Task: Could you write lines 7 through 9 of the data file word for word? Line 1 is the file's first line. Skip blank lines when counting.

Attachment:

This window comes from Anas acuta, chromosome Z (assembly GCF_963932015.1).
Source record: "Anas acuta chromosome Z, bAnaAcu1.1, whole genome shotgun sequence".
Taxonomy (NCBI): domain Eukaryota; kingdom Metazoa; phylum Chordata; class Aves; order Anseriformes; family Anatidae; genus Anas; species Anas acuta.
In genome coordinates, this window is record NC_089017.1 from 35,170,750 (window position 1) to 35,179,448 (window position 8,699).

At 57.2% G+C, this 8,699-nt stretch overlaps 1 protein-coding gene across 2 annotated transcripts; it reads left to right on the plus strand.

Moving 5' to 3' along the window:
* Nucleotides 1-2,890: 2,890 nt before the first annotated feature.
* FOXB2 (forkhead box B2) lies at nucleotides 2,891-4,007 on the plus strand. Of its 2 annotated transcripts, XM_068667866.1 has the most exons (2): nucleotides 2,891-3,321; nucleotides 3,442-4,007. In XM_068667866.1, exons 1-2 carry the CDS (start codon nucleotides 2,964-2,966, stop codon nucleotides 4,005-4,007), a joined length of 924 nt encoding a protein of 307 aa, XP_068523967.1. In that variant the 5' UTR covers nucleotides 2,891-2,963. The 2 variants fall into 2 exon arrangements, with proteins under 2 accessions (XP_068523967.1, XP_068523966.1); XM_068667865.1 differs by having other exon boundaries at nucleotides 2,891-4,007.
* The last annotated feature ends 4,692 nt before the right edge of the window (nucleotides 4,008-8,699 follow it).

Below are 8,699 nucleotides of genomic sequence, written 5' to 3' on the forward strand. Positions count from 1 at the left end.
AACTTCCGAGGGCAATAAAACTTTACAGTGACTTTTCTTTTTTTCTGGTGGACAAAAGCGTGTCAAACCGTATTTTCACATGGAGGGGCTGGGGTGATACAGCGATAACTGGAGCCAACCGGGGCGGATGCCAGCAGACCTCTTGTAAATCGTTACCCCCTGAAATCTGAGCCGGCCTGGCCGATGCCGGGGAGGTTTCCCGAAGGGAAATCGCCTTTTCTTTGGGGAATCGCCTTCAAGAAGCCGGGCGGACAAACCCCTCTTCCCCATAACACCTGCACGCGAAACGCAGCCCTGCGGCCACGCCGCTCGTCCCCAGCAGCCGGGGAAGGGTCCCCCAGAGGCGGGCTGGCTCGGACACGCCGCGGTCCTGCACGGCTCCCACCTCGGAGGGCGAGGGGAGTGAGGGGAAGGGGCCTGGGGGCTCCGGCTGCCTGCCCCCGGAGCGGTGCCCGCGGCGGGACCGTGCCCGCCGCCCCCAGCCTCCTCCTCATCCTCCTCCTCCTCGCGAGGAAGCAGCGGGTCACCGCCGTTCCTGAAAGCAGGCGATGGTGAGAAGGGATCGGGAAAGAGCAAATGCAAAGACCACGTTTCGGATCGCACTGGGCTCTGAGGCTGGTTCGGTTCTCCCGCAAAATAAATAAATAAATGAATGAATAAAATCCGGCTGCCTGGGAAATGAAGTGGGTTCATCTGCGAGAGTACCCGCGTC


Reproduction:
* Nucleotides 1-2,890: 2,890 nt before the first annotated feature.
* FOXB2 (forkhead box B2) lies at nucleotides 2,891-4,007 on the plus strand. Of its 2 annotated transcripts, XM_068667866.1 has the most exons (2): nucleotides 2,891-3,321; nucleotides 3,442-4,007. In XM_068667866.1, exons 1-2 carry the CDS (start codon nucleotides 2,964-2,966, stop codon nucleotides 4,005-4,007), a joined length of 924 nt encoding a protein of 307 aa, XP_068523967.1. In that variant the 5' UTR covers nucleotides 2,891-2,963. The 2 variants fall into 2 exon arrangements, with proteins under 2 accessions (XP_068523967.1, XP_068523966.1); XM_068667865.1 differs by having other exon boundaries at nucleotides 2,891-4,007.
* The last annotated feature ends 4,692 nt before the right edge of the window (nucleotides 4,008-8,699 follow it).